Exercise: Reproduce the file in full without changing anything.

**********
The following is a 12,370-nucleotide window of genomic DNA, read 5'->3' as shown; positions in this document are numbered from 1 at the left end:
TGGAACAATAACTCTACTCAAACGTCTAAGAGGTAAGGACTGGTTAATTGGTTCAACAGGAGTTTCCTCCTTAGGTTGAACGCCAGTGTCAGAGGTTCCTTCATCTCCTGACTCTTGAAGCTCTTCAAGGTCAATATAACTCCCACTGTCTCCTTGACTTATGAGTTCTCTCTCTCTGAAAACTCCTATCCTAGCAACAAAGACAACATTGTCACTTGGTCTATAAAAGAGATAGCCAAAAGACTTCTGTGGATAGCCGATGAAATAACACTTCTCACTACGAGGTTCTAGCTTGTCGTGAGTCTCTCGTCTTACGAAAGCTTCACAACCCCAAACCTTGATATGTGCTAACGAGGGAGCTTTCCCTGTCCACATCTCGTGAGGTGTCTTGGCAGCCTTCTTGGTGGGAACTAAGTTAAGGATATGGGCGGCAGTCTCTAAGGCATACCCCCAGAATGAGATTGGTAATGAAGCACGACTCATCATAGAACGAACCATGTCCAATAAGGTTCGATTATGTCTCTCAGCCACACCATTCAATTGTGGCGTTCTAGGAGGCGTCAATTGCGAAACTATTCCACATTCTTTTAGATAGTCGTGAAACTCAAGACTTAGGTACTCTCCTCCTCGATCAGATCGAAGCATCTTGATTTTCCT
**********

The following is a 12,370-nucleotide window of genomic DNA, read 5'->3' as shown; positions in this document are numbered from 1 at the left end:
TGGAACAATAACTCTACTCAAACGTCTAAGAGGTAAGGACTGGTTAATTGGTTCAACAGGAGTTTCCTCCTTAGGTTGAACGCCAGTGTCAGAGGTTCCTTCATCTCCTGACTCTTGAAGCTCTTCAAGGTCAATATAACTCCCACTGTCTCCTTGACTTATGAGTTCTCTCTCTCTGAAAACTCCTATCCTAGCAACAAAGACAACATTGTCACTTGGTCTATAAAAGAGATAGCCAAAAGACTTCTGTGGATAGCCGATGAAATAACACTTCTCACTACGAGGTTCTAGCTTGTCGTGAGTCTCTCGTCTTACGAAAGCTTCACAACCCCAAACCTTGATATGTGCTAACGAGGGAGCTTTCCCTGTCCACATCTCGTGAGGTGTCTTGGCAGCCTTCTTGGTGGGAACTAAGTTAAGGATATGGGCGGCAGTCTCTAAGGCATACCCCCAGAATGAGATTGGTAATGAAGCACGACTCATCATAGAACGAACCATGTCCAATAAGGTTCGATTATGTCTCTCAGCCACACCATTCAATTGTGGCGTTCTAGGAGGCGTCAATTGCGAAACTATTCCACATTCTTTTAGATAGTCGTGAAACTCAAGACTTAGGTACTCTCCTCCTCGATCAGATCGAAGCATCTTGATTTTCCT